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Politics sniffed out Edward Rugumayo

By Vision Reporter

Added 28th March 2012 05:30 PM

Today, JOSEPH SSEMUTOOKE brings you the life and times of Prof. Edward Rugumayo, an academic, botanist, politician by calling, a member of the Gang of Four and a skilled diplomat.

Today, JOSEPH SSEMUTOOKE brings you the life and times of Prof. Edward Rugumayo, an academic, botanist, politician by calling, a member of the Gang of Four and a skilled diplomat.

 To mark 50 years of Uganda’s independence, New Vision will, until October 9, 2012, be publishing highlights of events and profiling personalities who have shaped the history of this country. Today, JOSEPH SSEMUTOOKE brings you the life and times of Prof. Edward Rugumayo, an academic, botanist, politician by calling, a member of the Gang of Four and a skilled diplomat.

There are politicians who set out to join politics and make it a vocation. There are, on the other hand, politicians who fi nd themselves in politics without having planned to join it and whom you could say are chosen by politics itself. Professor Edward Rugumayo, by all accounts, belongs to the latter group. He has never sought the public vote for any elective offi ce and says he has always only been called in to help the community whenever there has been a crisis.

Joining politics
Dani Nabudere, a friend and colleague, said when Idi Amin Dada captured power in 1971, Prof. Edward Rugumayo was working at Makerere University, as a warden of Mitchell Hall. He had never served in any senior government position or even played actively in national politics. Then one day, Rugumayo heard over the radio that Amin had appointed him minister and he was supposed to report to the President’s office for a briefing the next day.

Rugumayo served as education minister from June 1971 to February 1973 when he became the first minister of the regime to resign. He tendered in his resignation letter by telex from Nairobi, telling Amin he could not serve the government anymore because it was killing people instead of protecting them. But Amin downplayed the event saying Rugumayo was disturbed by personal problems, particularly the death of his fi rst wife which had occurred only a few months earlier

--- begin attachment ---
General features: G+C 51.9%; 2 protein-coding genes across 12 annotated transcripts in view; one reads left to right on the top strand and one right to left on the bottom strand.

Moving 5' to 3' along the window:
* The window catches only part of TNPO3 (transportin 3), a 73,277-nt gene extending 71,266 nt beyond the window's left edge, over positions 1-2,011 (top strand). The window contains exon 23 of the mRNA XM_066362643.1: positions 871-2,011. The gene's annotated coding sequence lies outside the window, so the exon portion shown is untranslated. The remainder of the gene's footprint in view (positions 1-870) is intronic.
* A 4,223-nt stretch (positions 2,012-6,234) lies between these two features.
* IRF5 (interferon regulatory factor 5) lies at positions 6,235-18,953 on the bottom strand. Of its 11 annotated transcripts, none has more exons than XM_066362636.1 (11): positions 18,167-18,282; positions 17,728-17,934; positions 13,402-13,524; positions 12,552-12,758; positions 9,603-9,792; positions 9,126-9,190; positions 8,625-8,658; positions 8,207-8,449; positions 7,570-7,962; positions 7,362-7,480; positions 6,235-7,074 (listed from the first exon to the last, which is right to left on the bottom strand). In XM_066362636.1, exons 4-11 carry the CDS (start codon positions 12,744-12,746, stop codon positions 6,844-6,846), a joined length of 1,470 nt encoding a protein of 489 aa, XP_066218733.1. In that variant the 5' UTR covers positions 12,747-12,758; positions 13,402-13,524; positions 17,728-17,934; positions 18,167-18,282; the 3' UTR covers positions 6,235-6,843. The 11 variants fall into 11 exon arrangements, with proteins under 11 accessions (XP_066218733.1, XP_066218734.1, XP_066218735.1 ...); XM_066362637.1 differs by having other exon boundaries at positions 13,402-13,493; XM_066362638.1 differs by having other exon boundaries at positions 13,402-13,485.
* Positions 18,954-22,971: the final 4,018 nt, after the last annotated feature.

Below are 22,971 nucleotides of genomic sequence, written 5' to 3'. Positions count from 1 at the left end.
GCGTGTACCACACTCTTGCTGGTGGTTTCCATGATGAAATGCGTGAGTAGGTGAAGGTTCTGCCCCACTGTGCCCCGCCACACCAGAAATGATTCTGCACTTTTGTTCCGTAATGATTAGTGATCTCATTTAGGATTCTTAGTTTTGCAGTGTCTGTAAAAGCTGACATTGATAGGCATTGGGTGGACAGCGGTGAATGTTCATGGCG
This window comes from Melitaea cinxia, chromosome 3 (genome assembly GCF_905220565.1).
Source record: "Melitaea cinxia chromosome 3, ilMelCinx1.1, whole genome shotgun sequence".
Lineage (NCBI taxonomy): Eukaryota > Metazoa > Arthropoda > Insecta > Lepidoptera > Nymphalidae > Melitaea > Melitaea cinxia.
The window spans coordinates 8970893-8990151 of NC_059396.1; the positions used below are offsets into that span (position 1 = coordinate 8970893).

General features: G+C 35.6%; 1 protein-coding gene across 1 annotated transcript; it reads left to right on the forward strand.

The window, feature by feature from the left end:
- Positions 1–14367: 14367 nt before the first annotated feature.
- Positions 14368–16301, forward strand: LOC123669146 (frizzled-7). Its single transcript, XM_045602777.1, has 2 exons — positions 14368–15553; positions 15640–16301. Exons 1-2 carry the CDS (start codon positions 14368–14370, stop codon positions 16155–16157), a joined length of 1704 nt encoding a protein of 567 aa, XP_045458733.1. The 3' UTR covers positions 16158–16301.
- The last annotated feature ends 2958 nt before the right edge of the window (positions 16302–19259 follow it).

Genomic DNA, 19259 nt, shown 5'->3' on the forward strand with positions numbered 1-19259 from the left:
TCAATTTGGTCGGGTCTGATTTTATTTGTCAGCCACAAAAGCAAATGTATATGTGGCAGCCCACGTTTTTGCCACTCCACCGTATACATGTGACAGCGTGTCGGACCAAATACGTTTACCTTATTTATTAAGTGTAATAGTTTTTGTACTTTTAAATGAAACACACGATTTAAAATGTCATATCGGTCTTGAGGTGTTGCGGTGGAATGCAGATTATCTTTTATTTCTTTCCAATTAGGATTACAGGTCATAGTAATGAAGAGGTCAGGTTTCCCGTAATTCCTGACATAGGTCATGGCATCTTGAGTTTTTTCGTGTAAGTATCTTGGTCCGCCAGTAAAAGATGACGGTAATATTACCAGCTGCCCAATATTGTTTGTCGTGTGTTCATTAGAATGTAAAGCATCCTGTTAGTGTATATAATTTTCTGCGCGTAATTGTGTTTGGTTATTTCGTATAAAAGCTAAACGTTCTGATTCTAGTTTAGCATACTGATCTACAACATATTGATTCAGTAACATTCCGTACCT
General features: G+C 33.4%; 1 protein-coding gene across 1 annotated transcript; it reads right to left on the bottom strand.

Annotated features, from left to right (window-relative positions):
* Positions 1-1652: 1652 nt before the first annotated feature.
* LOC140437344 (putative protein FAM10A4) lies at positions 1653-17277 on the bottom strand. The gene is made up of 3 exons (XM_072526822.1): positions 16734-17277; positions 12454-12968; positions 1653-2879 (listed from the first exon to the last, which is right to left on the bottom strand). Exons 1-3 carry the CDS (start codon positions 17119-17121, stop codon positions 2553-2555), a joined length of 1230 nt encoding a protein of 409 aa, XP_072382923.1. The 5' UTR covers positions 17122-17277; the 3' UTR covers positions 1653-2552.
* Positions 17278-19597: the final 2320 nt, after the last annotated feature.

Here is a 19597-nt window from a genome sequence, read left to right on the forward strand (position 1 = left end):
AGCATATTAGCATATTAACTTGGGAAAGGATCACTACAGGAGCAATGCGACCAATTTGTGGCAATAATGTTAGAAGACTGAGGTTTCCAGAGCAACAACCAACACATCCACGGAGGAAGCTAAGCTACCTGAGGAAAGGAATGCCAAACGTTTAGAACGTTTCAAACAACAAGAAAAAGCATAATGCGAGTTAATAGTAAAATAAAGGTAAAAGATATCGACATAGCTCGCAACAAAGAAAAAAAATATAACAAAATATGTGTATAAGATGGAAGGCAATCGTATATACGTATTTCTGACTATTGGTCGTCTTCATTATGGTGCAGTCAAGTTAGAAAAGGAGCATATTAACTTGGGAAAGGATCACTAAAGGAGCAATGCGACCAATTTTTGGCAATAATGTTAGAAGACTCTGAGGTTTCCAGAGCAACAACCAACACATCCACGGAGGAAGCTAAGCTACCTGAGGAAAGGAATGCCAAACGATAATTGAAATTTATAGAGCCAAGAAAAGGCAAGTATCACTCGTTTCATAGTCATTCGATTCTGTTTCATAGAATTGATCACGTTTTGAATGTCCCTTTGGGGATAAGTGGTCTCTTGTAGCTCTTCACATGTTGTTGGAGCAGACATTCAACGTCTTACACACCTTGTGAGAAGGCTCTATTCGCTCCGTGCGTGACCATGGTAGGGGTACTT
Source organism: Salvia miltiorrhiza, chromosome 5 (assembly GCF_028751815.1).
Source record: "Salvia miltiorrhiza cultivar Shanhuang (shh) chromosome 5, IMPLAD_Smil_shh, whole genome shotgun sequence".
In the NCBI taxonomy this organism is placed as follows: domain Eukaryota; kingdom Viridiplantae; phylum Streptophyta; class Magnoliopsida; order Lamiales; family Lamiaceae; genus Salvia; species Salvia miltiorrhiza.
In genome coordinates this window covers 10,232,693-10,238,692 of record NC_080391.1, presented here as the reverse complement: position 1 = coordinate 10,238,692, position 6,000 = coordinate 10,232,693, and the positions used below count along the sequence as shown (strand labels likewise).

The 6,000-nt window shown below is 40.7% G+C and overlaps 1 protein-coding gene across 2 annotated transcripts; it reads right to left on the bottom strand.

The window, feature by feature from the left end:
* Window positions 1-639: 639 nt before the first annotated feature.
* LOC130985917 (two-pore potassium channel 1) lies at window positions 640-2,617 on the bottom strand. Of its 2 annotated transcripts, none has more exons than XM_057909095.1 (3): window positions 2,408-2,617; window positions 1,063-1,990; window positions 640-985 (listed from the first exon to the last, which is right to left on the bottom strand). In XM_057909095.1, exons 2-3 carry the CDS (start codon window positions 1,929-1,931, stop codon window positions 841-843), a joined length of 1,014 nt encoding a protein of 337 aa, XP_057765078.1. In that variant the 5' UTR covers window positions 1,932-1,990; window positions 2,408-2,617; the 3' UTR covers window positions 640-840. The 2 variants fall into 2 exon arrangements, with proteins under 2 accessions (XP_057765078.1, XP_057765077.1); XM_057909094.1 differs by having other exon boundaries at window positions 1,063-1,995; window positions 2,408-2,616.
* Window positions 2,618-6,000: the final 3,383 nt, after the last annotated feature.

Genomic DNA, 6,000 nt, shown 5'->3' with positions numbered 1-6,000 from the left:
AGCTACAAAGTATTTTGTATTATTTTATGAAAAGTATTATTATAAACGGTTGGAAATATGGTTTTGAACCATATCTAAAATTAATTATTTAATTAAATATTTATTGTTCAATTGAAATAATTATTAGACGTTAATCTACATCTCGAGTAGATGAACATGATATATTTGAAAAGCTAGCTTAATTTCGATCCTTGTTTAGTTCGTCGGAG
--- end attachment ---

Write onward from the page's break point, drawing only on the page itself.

The gang of four
When he moved into exile, fi rst in Nairobi in 1973 and then to Zambia (1973 to 1979), Rugumayo joined the network of Ugandan exiles, who were organising from without to oust Amin. He did this activism while also teaching at the University of Zambia. In 1978 he was part of the Moshi Conference, which laid a roadmap for Amin’s exit. He attended the Moshi Conference as representative of the group of exiles based in Zambia, along with Eriya Kategaya. He was elected the chairman of the National Consultative Council (NCC), which was the central governing body of the UNLF.

When Amin was ousted and the NCC moved to Parliamentary building in Kampala, Rugumayo in effect became the Speaker of Parliament, which in effect made him the fi rst native Speaker of Parliament, although he was referred to as Chairman of the NCC and not speaker.

To understand the extent of Rugumayo’s power in the Uganda National Liberation Front (UNLF) setup, veteran politician Henry Kyemba says one needs to understand that he was one of the Gang of Four — the group which was the prime mover of the country’s affairs. The gang consisted of Rugumayo, Omwony Ojwok, Wadada Nabudere, and Yash Tandon, and were dubbed The Gang of Four by former President Godfrey Binaisa on account of their being the real people running the country then. Rugumayo is proud of his time with the UNLF and says the freedom and prosperity that the country enjoys today is a result of the UNLF — first for its ridding the country of Amin, then for being the only government that has ever fulfi lled its entire mandate.

He adds that among the many things done by the UNLF was enlarging the NCC from 32 to 105 members, setting up a kind of LC1-based system called Mayumba Kumi, allowing freedom of speech and political affi liation, organising elections in two years and getting women represented in the NCC and in cabinet.

The UNLF came to an end when Binaisa was overthrown in 1980 and that pushed Rugumayo back into the shadows of Uganda’s political scene for a long time. The overthrow of Binaisa found Rugumayo in Tanzania from where he proceeded to Kenya where he was joined by his wife and their daughter. He thus was not in the country during the turbulent 1980 to 1986 period only returning to Uganda in 1995, when the NRM called on him to serve his country again.

Big achievements for the NRM 
Rugumayo was recalled to national service in 1995 when President Yoweri Museveni appointed him Uganda’s fi rst High Commissioner to South Africa, where he served four years.

Museveni has said before that Rugumayo is the architect of luring the fi rst batch of South African investors into the country — a move that was to expand Uganda’s economy over the years as innumerable South African companies set-up base in Uganda. He also endeavoured to establish a favourable atmosphere for Ugandans living in South Africa.

In 1999 Rugumayo was re-called to take charge of the internal affairs ministry as minister. One year later he was moved to the tourism, trade and industry ministry, where he served for fi ve years until February 2005. His tenure at the tourism, trade and industry ministry saw the introduction of the Industrial Research Institute; the Uganda Wildlife Education Centre at Entebbe was also built and he is remembered for taking a fi rm stand to negotiate favourable conditions for Uganda at the World Trade Association. He retired in 2005, when President Museveni posted him to France. He declined the deployment saying he wanted to stay home after so many years away.

Politics sniffed out Edward Rugumayo

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